1. Understand and assume that things will change, bugs will be found (and fixed), and that for the most part, getStats is a really powerful and useful tool
  2. Test your application (and its stats) against the latest browser builds. This should include the upcoming beta and even the nightly builds if you’re up for it
  3. Make sure your media servers and other components are up to date. Especially in the RTCP reports they spew. When in doubt, question their behavior before libwebrtc (remember that they also need to run after Google’s implementation of WebRTC in Chrome)
  4. Subscribe and follow the WebRTC Insights. That’s where we flag such upcoming issues, among other things we cater for

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Can a native media engine beat WebRTC’s performance?

bloggeek - Mon, 02/06/2023 - 13:00

WebRTC is the best media engine out there. And it has nothing to do with its performance…

I’ve been part of the video conferencing industry throughout the first decade of the 21st century and a bit of the 2nd decade as well. The driving force at the time was resolution and frame rate. There was an arms race among vendors as to who provides higher resolutions and frame rates in their room system. A lot of the ethos at the time was the implementation of proprietary media engines that were built for the task at hand. Optimizing and fine tuning them for media quality was considered a core competency.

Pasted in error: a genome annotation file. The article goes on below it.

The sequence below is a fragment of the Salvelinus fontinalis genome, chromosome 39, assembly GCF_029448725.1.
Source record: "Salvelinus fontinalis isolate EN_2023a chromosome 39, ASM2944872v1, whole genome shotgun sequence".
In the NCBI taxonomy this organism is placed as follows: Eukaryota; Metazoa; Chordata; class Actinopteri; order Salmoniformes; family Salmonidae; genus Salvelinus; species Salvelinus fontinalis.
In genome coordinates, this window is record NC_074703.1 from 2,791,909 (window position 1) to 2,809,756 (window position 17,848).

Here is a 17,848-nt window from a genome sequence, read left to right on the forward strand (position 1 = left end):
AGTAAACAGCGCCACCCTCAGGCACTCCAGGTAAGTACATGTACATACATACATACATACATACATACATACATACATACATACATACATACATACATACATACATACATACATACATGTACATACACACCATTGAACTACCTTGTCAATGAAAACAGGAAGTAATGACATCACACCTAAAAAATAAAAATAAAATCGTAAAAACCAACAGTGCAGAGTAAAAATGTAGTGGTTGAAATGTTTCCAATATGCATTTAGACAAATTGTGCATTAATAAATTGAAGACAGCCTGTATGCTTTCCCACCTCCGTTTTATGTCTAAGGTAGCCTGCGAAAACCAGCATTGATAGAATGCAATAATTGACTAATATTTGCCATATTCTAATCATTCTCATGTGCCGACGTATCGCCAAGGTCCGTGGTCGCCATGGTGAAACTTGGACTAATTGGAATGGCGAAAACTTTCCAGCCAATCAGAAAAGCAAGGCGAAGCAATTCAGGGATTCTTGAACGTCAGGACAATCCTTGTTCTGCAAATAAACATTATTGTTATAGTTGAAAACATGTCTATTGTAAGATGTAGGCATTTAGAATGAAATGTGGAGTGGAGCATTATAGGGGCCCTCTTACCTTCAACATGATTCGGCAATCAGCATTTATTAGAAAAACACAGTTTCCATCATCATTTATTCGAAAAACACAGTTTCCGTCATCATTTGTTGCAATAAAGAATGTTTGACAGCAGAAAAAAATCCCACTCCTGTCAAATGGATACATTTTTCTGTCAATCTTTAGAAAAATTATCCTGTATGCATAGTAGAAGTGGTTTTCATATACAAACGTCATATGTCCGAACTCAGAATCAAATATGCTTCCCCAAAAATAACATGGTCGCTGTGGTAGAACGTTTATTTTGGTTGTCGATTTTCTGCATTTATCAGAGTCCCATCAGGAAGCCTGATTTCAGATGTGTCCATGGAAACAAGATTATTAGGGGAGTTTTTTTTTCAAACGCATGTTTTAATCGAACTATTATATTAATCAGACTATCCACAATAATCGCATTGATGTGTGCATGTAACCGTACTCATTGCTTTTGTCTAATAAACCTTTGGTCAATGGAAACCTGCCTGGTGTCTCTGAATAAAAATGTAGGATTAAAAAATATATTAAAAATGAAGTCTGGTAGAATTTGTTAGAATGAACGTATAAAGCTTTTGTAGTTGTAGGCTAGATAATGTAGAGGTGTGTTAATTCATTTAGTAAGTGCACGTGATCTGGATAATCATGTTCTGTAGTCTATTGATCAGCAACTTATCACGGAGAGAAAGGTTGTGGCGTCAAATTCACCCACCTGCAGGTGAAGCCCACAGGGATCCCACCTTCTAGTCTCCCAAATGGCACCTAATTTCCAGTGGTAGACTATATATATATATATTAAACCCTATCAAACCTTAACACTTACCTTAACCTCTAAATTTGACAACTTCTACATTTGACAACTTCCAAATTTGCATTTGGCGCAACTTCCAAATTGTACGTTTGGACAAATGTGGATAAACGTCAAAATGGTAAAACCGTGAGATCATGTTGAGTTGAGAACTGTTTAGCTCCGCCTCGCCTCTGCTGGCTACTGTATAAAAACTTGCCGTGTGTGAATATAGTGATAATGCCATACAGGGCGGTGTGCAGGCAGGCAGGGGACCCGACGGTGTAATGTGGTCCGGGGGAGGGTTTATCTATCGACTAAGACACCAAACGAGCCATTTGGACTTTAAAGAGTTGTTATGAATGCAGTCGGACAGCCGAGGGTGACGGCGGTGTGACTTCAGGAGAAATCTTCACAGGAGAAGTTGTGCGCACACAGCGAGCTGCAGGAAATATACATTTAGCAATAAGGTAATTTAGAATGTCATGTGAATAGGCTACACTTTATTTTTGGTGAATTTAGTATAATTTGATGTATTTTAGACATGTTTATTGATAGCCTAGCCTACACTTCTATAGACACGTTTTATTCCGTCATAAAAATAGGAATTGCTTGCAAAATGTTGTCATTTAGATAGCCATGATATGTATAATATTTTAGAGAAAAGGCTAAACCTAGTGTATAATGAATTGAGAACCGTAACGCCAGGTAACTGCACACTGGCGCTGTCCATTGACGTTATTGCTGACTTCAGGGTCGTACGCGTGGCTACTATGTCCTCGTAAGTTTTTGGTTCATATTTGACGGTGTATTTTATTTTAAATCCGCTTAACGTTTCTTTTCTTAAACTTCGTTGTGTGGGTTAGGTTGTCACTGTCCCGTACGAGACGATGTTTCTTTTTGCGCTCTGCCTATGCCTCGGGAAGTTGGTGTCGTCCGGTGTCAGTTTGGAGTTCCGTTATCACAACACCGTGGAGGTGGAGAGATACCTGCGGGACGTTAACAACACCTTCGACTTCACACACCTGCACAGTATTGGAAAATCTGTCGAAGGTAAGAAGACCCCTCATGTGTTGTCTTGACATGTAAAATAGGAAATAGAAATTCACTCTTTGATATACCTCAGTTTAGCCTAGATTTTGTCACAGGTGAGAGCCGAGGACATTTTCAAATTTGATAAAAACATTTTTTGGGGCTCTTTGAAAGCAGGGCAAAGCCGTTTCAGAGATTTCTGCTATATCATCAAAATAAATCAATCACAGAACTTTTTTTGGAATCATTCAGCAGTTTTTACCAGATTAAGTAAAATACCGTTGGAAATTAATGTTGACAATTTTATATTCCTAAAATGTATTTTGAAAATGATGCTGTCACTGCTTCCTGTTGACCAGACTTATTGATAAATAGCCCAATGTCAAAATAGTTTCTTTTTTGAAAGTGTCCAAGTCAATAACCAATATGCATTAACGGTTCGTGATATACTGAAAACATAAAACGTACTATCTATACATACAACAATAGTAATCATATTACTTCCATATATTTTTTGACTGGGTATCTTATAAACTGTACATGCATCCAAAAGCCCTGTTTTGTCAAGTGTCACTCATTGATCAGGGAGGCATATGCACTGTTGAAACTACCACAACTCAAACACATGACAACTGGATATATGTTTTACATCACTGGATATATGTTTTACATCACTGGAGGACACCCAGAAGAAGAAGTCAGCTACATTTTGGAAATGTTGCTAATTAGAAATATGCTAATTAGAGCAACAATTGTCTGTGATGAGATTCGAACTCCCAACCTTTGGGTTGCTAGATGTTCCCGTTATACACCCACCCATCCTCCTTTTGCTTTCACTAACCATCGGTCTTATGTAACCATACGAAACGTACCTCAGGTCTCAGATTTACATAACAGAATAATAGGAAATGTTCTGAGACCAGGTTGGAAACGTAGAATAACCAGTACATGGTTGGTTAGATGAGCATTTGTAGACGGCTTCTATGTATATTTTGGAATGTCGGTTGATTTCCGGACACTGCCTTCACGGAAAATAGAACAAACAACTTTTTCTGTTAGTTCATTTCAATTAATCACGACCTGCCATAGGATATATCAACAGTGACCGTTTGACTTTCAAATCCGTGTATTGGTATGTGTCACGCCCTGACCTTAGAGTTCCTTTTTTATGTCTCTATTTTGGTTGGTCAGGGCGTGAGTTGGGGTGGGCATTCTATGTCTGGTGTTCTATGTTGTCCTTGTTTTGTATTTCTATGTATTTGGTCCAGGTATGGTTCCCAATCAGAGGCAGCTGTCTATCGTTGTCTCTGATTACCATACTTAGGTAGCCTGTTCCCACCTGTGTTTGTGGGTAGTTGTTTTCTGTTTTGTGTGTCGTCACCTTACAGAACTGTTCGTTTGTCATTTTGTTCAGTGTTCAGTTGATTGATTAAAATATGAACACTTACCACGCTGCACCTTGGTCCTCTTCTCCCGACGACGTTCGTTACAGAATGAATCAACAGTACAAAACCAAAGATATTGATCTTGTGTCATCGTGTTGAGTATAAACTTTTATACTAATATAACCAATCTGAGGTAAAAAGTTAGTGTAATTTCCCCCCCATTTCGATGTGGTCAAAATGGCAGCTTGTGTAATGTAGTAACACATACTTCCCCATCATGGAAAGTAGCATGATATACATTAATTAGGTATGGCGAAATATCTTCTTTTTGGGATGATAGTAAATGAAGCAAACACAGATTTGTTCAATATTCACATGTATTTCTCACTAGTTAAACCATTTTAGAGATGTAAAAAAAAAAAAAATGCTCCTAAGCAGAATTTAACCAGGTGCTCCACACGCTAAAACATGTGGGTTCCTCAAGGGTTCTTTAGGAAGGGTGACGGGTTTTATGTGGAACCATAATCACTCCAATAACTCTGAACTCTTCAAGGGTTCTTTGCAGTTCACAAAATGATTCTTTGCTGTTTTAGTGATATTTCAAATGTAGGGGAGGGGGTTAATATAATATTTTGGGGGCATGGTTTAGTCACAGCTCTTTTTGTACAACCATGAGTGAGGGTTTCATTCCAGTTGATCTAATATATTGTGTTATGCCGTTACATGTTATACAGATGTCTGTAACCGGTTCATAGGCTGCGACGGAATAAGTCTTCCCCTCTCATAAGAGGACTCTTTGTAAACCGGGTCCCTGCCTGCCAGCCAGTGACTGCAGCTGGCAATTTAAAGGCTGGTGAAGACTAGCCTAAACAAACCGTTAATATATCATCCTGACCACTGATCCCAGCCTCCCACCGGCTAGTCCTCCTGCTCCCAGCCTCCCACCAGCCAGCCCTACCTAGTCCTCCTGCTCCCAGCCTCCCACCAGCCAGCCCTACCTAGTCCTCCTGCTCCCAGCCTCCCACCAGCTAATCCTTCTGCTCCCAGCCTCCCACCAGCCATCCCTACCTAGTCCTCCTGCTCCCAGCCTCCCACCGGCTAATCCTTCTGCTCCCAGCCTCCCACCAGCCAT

Fast forward to 2023, what should be the mindset and ethos today?

This is a kind of a continuation to my article on the WebRTC predictions for 2023

Table of contents What is a media engine?

In the context of VoIP and WebRTC, a media engine is a component that takes care of media processing. Simplifying it, a media engine implementation does something like this:

  • Capturing the raw data from the input devices (camera and microphone, but also the display)
  • Encoding that media and then sending it over the network (with WebRTC, that’s using SRTP)
  • Receiving the media from the network and then decoding it
  • Playing it back to the speakers and the display

The media engine also deals with improving voice and video – things such as echo cancellation, noise suppression, packet loss concealment, background blurring, etc.

WebRTC (and libWebRTC) as a media engine

One of the descriptions of WebRTC that I love is that WebRTC is a media engine with a JavaScript API on top.

Google’s implementation of WebRTC is libWebRTC. Originally, it came from its acquisition of GIPS (Global IP Solutions) – a company that licensed their proprietary media engine to VoIP developers. Google took that library, sprinkled the WebRTC API definition on top of it and integrated it with their Chrome browser.